Back in the 1970s busbars were flat strips of copper that panel builders bought and installed in LV (low voltage) switchboards. In the 1980s mounting holes appeared and busbars were current-rated. But lining up the holes could make installation time-consuming. Accordingly the 90s were the decade of busbars with extruded profiles that were lighter, and easier to mount.
With the millennium came aluminium and big manufacturers made vertical profiled bus bars from aluminium with different current ratings – 630A, 800A, 1000A, and so on.
Today? The latest development is aluminium horizontal profile busbars that connect vertically with a wider range of current ratings.
Why the rise of the bus bar?
The humble busbar has evolved in the last 50 years. In the last 10, I reckon it’s safe to say, it has supplanted hard-wired power distribution in industry.
One reason for its rise is the rise of aluminium. And the rise of aluminium is due to its low cost in today’s fiercely competitive markets. Recyclable aluminium is not prone to scarcity or the fluctuations of commodity markets. It can secure savings as high as 35%.
Inherent advantages of aluminium for bus bars?
It’s much lighter than copper – up to 70%. And it’s soft. I like to compare it to pasta. It is squeezed through a die cast like pasta through a mould into all manner of customised designs and shapes – flat, hollow, and extruded.
A single operator can install busbars made from aluminium quickly and easily because they’re so light. And with their customised profiles, they slide or dovetail securely into position.
How do aluminium busbars handle heat?
Hollow and extruded profile busbars have a larger surface than standard rectangular sections. So there is greater heat exchange and more efficient thermal dissipation. In a cramped enclosure that’s a powerful advantage.
You can actually have your busbars extruded to enhance natural convection – one of the three ways that heat can be dissipated. A long, thin busbar with additional fins improves the mix and flow of heat and air, for example. Altogether, today’s aluminium busbars are pretty cool with heat – temperature rises of 60°C above an ambient temperature of 35°C are no object. With their hollows and protrusions and ionised surfaces, they optimised heat dissipation dissipate heat and reduce resistivity.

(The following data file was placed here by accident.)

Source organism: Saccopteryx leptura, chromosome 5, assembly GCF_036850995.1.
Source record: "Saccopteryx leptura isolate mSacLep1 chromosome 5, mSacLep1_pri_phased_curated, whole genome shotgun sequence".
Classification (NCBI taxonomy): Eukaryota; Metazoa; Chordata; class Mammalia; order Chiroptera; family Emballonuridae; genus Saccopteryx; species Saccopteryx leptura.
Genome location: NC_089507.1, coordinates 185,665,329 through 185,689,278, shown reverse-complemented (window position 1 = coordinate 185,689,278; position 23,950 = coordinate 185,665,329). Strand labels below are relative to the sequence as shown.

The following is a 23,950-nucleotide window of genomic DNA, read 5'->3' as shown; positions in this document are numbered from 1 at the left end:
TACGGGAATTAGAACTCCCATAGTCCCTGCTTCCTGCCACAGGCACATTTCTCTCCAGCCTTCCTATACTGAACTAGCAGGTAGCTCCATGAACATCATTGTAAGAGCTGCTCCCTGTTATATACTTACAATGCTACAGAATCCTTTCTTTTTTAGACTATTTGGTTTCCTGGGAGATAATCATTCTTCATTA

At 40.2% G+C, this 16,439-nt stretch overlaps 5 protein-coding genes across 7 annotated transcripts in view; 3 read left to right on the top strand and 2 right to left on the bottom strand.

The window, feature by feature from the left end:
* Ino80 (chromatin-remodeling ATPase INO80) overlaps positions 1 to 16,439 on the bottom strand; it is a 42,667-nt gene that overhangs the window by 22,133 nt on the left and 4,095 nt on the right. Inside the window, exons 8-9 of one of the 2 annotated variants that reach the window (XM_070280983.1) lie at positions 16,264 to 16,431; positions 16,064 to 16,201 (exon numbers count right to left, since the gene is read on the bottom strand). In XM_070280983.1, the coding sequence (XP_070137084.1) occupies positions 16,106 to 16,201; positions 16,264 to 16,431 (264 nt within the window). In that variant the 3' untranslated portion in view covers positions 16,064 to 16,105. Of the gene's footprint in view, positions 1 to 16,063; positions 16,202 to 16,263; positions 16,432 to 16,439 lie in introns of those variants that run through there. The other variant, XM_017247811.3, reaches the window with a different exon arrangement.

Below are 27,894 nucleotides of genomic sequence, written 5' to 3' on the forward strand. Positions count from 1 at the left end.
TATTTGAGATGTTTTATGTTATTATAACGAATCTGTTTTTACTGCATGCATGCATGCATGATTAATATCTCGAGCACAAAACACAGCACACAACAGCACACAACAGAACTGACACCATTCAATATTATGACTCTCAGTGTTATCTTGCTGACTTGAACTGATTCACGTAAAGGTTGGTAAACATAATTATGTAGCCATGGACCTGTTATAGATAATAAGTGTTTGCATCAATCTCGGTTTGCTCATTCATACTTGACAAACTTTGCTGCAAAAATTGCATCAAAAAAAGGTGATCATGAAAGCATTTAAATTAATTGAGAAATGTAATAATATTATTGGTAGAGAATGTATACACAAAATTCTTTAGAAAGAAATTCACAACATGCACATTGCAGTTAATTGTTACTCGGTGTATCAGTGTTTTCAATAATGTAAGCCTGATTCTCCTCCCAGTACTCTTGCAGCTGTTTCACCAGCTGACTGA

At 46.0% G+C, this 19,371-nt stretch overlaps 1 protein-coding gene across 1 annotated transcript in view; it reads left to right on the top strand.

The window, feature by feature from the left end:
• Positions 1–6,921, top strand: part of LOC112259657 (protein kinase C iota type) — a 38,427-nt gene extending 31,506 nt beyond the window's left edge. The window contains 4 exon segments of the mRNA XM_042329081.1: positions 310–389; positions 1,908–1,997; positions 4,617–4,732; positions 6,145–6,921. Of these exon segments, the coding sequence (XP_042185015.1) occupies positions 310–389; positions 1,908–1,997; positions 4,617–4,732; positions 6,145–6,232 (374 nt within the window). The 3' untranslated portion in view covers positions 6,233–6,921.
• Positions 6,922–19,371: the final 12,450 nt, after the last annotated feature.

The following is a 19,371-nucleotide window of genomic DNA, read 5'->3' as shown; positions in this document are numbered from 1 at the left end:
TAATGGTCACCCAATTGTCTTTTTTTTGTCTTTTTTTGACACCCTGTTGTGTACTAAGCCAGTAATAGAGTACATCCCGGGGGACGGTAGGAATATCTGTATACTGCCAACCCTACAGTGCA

Resistivity? Whenever I hear that word I think of its opposite, conductivity.
Are aluminium busbars really as conductive and rugged as copper?
Yes. Some say aluminium is only 65% as conductive as copper. But is it? Sure, for the same current rating the cross-section area of an aluminium busway is greater. But it’s much lighter. In fact, kilogram for kilogram, aluminium busbars are 50% more conductive than copper.
People say: “aluminium busbars can’t withstand electromechanical stress”. But do they know that the tensile strength of aluminium busbar can withstand currents of 4000A? Or that good, high-strength aluminium alloys have mechanical resistance of up to 530 Newton/mm². That’s ample to take the strain and pain of thermal expansion.
What about oxidisation?
What about it? Tin plating bars at bars’ joints solves the problem. Better still is silver plating. It’s tougher and further improves conductivity.
Actually, copper, too, sometimes coats aluminium bars. It’s the ideal contact strip.
So, let’s not get carried away. There’s no pitched battle between “copperites” and “aluminiumists”. It’s just that in this cost- and environment-conscious age, aluminium is asserting its inherent properties.
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